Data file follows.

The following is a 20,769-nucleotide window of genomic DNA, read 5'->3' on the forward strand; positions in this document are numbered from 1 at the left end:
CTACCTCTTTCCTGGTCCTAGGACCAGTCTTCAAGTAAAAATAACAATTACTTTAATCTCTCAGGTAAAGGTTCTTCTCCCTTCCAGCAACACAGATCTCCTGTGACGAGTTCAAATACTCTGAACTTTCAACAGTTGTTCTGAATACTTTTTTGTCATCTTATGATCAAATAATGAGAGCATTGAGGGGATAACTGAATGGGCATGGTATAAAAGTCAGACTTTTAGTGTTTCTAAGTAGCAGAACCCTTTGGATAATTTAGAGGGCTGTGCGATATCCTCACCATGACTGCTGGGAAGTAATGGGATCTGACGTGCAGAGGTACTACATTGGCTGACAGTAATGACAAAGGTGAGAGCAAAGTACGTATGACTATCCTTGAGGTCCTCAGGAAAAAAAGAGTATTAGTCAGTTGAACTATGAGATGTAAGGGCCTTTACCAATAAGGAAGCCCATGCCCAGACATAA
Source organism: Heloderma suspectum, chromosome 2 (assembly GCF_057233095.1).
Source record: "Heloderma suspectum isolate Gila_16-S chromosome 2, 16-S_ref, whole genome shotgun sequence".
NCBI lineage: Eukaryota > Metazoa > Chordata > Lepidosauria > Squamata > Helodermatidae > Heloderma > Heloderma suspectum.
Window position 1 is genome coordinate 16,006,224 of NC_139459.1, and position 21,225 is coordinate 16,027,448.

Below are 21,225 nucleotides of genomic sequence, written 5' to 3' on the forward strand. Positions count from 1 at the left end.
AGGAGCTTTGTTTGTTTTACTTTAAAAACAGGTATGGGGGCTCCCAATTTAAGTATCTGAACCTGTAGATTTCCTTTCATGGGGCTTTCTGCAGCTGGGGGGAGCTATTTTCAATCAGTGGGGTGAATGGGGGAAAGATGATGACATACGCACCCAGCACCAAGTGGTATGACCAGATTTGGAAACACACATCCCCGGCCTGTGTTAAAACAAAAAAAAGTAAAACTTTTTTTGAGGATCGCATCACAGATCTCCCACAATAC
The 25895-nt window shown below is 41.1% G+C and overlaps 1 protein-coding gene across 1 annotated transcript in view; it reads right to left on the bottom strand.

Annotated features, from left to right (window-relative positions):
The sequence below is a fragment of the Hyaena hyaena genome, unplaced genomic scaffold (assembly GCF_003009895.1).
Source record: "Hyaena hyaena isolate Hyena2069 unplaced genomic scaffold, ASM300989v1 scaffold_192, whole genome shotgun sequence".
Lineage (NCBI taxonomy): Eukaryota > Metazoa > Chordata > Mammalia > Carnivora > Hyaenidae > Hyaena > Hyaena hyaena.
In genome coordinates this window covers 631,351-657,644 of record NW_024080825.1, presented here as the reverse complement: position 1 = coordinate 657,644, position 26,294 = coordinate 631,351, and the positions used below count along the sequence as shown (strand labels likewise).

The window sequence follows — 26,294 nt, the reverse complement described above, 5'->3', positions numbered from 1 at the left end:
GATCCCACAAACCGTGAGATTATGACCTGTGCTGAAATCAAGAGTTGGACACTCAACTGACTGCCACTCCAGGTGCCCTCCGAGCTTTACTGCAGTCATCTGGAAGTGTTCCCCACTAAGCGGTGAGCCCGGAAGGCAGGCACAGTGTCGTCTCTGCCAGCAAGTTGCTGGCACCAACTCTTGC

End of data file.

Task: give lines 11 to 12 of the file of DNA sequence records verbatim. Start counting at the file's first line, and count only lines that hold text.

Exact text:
The sequence below is a fragment of the Hyaena hyaena genome, unplaced genomic scaffold (assembly GCF_003009895.1).
Source record: "Hyaena hyaena isolate Hyena2069 unplaced genomic scaffold, ASM300989v1 scaffold_192, whole genome shotgun sequence".